Last week I attended an amazing symposium organized by some of my colleagues at UCLIC around grand challenges in Human-Computer Interaction. It turned out to be a pretty big event with more than 120 people attending, and really interesting speakers, panel and coffee-break discussions around the grand challenges in HCI. As a relatively newcomer in HCI (I’ve only started publishing in 2012), this was a very interesting day. There are so many different angles, topics and approaches within one field that one often loses track of what is happening, but also how to best move forward in our own research. This symposium was organized to start a longer dialogue and discussion on how to move the field forward and address some of the big challenges within HCI but also society at large. The program started with an amazing lineup of speakers who all gave insightful and inspiring talks about their perspective on whatever ‘grand challenges’ in HCI means to them (program and slides). What was really interesting about these talks was the enormous diversity in what these speakers considered “grand challenges”.
Professor Vassilis Kostakos, who recently published the widely discussed article “The big hole in HCI research” , in fact argued he could not think of any ‘grand challenge’ at all, but rather wanted to talk about challenges. His thought-provoking talk essentially kick-off the discussion, which he so eloquently summarized himself during the panel discussions, on “who are we (HCI) and what have we done?“, a quasi existential question launched into the audience as a way to start a process of self-reflection. Taking a step back, he compared HCI to other fields to demonstrate the lack of “motor themes” which could help develop HCI into a more structured field that builds knowledge around certain ‘core’ areas. His suggestions (or challenges if you will) to push HCI further took a two tier approach: a top-down approach in which he advocated motor themes, research consortia, and larger projects that impact society, and a bottom-up approach where we as individual HCI researcher start building tools and methods we can share. In line with this focus on tools, he proposed to shift the core of HCI from “study humans to improve technology” to “study technology to understand humans“.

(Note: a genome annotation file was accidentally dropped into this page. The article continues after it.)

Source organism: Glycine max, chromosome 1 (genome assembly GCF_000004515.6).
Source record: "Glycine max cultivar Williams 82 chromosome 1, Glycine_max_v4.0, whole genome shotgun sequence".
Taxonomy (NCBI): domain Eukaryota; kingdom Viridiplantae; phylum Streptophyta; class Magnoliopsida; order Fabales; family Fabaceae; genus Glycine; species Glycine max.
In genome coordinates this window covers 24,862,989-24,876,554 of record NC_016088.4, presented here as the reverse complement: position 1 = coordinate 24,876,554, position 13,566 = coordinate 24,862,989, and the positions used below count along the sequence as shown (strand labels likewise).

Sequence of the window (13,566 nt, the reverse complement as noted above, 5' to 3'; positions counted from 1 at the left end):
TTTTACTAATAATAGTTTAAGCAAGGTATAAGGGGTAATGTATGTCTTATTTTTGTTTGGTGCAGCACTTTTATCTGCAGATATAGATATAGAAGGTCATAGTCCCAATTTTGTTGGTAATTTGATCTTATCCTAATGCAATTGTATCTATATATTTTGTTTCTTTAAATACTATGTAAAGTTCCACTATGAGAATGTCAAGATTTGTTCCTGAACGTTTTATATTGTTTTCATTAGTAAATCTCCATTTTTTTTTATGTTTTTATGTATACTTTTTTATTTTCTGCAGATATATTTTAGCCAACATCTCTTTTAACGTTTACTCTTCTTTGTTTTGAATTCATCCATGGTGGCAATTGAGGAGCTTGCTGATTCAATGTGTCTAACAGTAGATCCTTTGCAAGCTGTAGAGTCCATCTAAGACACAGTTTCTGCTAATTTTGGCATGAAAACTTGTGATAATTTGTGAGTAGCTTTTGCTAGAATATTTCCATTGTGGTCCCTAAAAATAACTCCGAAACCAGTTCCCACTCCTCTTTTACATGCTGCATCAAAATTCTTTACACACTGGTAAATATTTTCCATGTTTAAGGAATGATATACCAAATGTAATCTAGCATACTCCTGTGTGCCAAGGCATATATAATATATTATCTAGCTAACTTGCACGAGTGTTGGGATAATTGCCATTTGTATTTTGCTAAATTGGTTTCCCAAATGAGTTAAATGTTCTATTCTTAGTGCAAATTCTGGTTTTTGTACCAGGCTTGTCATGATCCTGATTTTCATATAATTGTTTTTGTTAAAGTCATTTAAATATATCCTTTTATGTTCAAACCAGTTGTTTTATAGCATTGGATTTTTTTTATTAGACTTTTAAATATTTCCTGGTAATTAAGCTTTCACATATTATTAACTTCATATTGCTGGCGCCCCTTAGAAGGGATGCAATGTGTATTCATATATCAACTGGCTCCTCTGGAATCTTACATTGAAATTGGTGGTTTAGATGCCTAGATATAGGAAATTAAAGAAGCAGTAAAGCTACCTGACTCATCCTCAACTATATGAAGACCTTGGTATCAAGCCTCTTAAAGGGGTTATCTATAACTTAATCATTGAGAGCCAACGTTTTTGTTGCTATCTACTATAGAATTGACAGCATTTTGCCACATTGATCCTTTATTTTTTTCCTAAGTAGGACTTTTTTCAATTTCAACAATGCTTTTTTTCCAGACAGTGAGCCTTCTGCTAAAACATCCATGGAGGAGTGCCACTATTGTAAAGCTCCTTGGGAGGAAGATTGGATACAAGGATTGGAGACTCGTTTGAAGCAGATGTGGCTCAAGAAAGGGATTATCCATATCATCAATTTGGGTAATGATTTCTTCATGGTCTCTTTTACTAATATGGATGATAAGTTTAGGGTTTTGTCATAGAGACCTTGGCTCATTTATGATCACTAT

In her talk, Professor Susanne Bødker, who at NordiCHI 2010 introduced the notion of “three waves within HCI” [2, 3], proposed a striking similar perspective arguing that HCI should perhaps not only be about humans, but also about new perspective on interactive technologies? Looking back to the early days of the desktop metaphor, she reflected on some of the successes and failures from our field, questioning if we really have come much further in HCI since the early days of the STAR desktop interface? HCI seems to have an methodologically expanding scope, is exploding with new technologies, and seems to embrace more situations, domains and use cases. Based on these observations, she points to four main ‘big’ challenges for the HCI community: context of use, multiple devices everywhere, blending the physical and the virtual, and looking at big common interactions. Although these topics are increasingly emerging within HCI, connecting them in a meaningful and ‘big’ way indeed shifts the focus from ‘only’ studying the human to new perspectives on the role of technologies in a broader societal setting. To start such a process, Bødker proposed a research hackathon/conference where researchers come together to present papers and technology designed around specific prescribed cases, allowing for a certain theoretical fundamentalism that explores the boundaries and conflicts between methods and perspectives.
Dr. Stuart Reeves took a quite different approach to this interpretation of ‘grand challenge’ and discussed some of the disciplinary and conceptual ‘troubles’ in HCI. The central question discussed in his talk was “Is HCI—or can HCI be—a scientific discipline?“. Using the mouse as an example of how verificationism and cognitive science can be leveraged to create good design, he proceeded to argue for a ‘science of design’ next to the traditional scientific methods. Through an historical overview of HCI, his talk outlined successful examples of standardization, replication but also a move to push HCI forward as a scientific discipline. As main challenge to make HCI research ‘scientific’ he proposed three mains methods: (i) accumulation through a layered incremental process, (ii) replication and reproducibility to verify findings leading to (iii) generalizable insights and knowledge. Moving forward in his talk, he discussed the plasticity and dynamics of the problem and the solution of research in a fast moving field, yielding the question whether HCI is a discipline at all? And if not, his analysis points to the core question: “how do we get ‘comfortable’ with HCI as a resolutely heterogeneous, coreless, non-discipline?“